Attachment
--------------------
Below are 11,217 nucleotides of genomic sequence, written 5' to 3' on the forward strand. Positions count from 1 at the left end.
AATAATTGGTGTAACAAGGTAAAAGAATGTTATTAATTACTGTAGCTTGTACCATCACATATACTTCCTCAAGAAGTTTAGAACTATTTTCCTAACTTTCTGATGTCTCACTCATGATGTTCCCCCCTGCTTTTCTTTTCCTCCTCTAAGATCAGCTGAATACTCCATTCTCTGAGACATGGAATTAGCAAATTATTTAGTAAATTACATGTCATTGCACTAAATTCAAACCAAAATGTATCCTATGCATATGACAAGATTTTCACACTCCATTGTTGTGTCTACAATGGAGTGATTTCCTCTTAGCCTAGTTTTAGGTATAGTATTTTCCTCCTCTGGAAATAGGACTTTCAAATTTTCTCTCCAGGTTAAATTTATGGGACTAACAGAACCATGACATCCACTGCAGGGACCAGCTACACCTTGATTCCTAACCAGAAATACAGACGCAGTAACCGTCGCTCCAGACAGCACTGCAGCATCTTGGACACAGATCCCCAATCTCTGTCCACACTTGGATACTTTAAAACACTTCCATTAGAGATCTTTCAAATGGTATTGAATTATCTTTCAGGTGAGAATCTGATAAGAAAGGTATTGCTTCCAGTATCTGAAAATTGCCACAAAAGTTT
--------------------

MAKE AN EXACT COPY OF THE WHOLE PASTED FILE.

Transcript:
Below are 11,217 nucleotides of genomic sequence, written 5' to 3' on the forward strand. Positions count from 1 at the left end.
AATAATTGGTGTAACAAGGTAAAAGAATGTTATTAATTACTGTAGCTTGTACCATCACATATACTTCCTCAAGAAGTTTAGAACTATTTTCCTAACTTTCTGATGTCTCACTCATGATGTTCCCCCCTGCTTTTCTTTTCCTCCTCTAAGATCAGCTGAATACTCCATTCTCTGAGACATGGAATTAGCAAATTATTTAGTAAATTACATGTCATTGCACTAAATTCAAACCAAAATGTATCCTATGCATATGACAAGATTTTCACACTCCATTGTTGTGTCTACAATGGAGTGATTTCCTCTTAGCCTAGTTTTAGGTATAGTATTTTCCTCCTCTGGAAATAGGACTTTCAAATTTTCTCTCCAGGTTAAATTTATGGGACTAACAGAACCATGACATCCACTGCAGGGACCAGCTACACCTTGATTCCTAACCAGAAATACAGACGCAGTAACCGTCGCTCCAGACAGCACTGCAGCATCTTGGACACAGATCCCCAATCTCTGTCCACACTTGGATACTTTAAAACACTTCCATTAGAGATCTTTCAAATGGTATTGAATTATCTTTCAGGTGAGAATCTGATAAGAAAGGTATTGCTTCCAGTATCTGAAAATTGCCACAAAAGTTT